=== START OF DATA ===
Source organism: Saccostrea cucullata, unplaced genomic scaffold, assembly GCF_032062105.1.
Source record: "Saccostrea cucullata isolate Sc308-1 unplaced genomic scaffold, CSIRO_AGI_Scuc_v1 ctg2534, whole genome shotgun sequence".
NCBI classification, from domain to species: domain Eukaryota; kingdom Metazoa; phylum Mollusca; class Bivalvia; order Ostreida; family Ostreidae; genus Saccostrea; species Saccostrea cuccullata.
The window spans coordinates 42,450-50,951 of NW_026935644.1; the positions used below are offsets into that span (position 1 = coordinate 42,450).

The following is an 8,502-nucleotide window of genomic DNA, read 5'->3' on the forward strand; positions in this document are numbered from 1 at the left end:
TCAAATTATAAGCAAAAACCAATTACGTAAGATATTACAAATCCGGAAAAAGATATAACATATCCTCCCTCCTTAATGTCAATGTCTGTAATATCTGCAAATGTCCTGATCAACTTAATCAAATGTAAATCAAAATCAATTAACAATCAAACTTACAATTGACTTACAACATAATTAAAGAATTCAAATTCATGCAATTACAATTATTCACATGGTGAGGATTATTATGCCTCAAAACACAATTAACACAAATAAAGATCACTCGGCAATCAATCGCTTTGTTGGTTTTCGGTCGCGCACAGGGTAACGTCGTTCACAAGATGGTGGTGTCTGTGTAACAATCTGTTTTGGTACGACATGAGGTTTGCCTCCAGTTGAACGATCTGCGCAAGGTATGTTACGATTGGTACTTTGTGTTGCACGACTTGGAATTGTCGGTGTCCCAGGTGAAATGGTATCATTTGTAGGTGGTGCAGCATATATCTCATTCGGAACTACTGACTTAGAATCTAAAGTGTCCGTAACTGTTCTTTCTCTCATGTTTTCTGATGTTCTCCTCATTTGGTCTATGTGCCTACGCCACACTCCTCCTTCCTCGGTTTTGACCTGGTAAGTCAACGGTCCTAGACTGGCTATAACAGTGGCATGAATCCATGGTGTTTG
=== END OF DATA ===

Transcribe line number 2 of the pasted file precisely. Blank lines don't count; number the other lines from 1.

Source record: "Saccostrea cucullata isolate Sc308-1 unplaced genomic scaffold, CSIRO_AGI_Scuc_v1 ctg2534, whole genome shotgun sequence".